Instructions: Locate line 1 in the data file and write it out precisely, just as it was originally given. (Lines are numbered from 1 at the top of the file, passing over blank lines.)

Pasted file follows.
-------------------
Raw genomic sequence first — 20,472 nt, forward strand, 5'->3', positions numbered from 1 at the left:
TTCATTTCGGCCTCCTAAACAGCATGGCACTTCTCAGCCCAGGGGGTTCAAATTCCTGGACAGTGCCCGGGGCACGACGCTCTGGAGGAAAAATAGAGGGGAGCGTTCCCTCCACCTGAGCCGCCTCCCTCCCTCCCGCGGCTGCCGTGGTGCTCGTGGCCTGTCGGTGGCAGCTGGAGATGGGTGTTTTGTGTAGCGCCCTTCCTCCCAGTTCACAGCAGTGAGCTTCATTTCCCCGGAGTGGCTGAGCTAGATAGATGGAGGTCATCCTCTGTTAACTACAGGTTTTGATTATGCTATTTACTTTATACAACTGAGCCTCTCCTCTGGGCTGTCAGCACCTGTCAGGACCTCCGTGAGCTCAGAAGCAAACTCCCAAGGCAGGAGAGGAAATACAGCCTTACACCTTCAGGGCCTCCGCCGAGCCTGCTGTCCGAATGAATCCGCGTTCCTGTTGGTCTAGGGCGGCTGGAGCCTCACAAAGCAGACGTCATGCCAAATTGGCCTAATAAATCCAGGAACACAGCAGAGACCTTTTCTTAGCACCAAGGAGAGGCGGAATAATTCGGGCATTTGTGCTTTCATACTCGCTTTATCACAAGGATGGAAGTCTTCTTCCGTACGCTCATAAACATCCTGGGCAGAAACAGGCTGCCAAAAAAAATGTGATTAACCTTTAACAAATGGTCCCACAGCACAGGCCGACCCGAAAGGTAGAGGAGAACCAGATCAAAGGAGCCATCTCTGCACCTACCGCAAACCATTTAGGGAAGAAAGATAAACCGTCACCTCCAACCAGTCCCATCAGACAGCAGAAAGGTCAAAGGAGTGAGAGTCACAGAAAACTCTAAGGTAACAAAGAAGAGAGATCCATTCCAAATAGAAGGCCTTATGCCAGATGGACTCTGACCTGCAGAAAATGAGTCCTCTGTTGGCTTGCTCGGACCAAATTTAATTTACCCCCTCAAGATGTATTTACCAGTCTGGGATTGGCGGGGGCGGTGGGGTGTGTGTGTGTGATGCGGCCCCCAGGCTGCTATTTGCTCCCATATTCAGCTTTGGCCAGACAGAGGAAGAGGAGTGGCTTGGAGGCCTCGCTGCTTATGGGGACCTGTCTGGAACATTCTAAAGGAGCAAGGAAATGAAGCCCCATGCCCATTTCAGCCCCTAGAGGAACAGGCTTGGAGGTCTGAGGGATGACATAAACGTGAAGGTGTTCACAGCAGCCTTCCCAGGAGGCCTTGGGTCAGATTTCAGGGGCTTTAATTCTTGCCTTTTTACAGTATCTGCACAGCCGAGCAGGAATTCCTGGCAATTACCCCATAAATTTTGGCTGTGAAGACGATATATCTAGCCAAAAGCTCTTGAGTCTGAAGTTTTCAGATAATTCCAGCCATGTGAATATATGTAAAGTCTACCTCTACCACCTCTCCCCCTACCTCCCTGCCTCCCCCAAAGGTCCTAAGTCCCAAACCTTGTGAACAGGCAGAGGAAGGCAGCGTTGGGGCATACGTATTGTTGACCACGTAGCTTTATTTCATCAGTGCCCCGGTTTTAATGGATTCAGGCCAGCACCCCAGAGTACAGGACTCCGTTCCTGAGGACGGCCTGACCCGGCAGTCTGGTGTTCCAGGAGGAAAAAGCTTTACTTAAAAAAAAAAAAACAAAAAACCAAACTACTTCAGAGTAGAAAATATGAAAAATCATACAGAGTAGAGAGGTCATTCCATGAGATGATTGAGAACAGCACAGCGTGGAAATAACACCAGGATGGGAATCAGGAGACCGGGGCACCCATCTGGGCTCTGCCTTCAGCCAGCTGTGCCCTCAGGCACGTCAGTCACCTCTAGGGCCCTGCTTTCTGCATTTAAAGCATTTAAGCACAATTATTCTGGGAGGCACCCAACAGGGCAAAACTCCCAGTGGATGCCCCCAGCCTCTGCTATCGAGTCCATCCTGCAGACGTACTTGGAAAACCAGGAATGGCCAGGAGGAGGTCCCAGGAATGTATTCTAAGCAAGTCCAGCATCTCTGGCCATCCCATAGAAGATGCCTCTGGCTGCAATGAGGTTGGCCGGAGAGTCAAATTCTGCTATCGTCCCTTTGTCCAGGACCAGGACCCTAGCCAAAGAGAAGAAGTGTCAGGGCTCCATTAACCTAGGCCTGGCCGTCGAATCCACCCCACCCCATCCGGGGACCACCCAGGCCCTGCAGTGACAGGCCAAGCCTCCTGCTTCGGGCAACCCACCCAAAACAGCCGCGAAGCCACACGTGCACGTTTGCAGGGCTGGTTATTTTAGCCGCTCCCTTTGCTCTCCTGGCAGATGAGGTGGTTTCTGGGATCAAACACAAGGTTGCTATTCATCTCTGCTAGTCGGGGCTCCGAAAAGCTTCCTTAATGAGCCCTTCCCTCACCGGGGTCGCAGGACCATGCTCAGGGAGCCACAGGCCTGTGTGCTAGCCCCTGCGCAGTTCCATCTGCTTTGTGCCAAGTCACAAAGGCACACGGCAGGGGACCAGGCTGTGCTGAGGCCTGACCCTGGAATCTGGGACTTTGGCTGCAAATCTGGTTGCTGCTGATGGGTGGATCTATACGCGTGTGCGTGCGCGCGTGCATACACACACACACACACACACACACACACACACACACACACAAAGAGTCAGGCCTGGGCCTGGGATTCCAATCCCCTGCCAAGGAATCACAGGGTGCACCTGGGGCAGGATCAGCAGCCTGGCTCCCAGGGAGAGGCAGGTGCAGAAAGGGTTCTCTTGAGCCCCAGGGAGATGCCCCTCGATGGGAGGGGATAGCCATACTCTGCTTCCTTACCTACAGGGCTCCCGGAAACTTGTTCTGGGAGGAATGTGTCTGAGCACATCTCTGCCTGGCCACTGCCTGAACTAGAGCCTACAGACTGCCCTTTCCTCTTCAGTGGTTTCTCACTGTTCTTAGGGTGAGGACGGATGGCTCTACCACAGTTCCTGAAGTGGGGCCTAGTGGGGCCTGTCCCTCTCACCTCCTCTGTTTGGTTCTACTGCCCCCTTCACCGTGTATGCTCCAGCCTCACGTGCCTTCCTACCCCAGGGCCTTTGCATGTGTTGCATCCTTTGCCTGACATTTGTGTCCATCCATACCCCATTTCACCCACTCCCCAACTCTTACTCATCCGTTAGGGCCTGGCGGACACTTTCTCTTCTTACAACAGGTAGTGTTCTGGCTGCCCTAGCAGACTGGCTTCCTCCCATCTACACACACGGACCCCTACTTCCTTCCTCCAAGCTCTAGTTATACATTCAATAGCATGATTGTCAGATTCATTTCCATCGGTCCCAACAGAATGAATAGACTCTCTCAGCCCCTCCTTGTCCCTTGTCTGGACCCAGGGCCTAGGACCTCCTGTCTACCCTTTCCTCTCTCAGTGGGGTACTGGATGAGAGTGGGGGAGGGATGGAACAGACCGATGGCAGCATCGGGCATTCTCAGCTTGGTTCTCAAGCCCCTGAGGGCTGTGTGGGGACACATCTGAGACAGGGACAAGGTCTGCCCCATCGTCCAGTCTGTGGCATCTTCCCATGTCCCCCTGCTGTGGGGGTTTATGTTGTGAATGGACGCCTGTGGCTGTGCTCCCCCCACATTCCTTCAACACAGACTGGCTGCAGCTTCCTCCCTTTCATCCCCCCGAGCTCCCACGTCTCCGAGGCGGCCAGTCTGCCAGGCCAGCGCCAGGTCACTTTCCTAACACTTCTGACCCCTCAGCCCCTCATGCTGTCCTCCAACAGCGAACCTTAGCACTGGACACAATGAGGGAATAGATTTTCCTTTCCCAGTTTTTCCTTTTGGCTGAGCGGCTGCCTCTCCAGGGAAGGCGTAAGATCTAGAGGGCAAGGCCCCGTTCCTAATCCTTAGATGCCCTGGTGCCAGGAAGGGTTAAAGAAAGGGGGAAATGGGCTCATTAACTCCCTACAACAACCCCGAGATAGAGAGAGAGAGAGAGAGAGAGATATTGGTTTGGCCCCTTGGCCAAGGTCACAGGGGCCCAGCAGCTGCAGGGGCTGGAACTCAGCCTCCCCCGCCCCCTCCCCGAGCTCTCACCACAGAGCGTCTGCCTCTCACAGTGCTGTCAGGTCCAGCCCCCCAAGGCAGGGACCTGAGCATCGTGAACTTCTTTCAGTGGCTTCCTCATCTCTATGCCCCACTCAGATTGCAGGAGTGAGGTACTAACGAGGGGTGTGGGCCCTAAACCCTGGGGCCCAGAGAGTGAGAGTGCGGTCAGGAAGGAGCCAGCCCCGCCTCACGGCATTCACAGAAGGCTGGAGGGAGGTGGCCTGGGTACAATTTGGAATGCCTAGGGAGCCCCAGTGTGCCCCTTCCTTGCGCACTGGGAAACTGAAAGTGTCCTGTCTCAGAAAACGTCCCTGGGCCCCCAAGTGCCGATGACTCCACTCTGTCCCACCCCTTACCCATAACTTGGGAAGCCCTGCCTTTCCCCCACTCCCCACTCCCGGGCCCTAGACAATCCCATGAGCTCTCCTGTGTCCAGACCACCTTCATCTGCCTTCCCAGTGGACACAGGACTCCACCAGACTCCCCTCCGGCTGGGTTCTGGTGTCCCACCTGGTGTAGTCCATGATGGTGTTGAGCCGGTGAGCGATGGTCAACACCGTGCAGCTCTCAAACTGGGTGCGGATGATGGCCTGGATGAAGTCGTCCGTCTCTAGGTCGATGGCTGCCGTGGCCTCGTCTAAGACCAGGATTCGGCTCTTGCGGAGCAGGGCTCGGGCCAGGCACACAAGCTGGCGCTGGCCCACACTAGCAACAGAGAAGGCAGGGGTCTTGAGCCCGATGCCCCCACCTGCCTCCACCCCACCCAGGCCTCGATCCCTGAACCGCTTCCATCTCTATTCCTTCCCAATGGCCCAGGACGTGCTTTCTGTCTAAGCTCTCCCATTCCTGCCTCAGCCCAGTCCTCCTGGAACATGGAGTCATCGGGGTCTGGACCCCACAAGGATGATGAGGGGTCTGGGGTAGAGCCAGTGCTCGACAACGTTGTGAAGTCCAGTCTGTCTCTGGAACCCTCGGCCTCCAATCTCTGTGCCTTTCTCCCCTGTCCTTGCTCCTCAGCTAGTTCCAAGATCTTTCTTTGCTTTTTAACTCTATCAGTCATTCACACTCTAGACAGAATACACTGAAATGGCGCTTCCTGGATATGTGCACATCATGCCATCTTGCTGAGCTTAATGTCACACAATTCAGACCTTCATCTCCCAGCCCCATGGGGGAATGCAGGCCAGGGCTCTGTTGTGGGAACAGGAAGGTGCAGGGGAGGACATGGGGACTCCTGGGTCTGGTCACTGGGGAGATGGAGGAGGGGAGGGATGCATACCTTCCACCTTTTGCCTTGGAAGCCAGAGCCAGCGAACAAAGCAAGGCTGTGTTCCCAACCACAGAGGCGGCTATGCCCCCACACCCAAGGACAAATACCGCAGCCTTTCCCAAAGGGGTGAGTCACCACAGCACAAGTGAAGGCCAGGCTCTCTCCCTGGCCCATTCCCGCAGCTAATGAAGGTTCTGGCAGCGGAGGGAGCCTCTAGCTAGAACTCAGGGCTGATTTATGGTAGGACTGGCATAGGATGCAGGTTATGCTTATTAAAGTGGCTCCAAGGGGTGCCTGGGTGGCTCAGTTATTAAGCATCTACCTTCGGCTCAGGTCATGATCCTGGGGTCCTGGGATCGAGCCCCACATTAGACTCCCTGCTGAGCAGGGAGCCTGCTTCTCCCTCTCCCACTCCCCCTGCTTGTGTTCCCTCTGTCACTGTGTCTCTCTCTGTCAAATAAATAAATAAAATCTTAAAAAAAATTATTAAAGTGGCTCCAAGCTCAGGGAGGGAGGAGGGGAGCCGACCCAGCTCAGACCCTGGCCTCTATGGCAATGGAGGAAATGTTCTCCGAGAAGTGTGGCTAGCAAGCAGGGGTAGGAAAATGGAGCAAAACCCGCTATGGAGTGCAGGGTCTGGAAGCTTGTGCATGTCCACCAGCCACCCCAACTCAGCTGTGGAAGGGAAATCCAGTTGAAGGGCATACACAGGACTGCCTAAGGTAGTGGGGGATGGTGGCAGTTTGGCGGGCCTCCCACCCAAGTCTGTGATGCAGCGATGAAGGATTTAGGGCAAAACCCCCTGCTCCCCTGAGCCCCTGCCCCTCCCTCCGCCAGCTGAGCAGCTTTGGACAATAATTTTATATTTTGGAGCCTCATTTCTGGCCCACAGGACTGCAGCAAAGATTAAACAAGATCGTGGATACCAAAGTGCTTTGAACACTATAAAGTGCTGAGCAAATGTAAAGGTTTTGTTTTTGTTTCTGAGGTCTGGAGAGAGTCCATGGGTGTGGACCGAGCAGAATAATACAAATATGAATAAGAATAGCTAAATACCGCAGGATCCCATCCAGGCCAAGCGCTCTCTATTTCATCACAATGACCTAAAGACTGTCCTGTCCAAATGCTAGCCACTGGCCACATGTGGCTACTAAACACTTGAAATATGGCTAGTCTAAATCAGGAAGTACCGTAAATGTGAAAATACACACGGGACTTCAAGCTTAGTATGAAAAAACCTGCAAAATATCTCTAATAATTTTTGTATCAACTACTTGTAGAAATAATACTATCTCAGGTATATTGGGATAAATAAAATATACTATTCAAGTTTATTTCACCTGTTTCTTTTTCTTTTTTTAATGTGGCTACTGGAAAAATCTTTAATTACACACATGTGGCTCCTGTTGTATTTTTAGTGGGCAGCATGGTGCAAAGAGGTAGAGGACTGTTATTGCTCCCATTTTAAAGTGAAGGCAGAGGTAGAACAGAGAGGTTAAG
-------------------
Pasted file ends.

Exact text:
Raw genomic sequence first — 20,472 nt, forward strand, 5'->3', positions numbered from 1 at the left: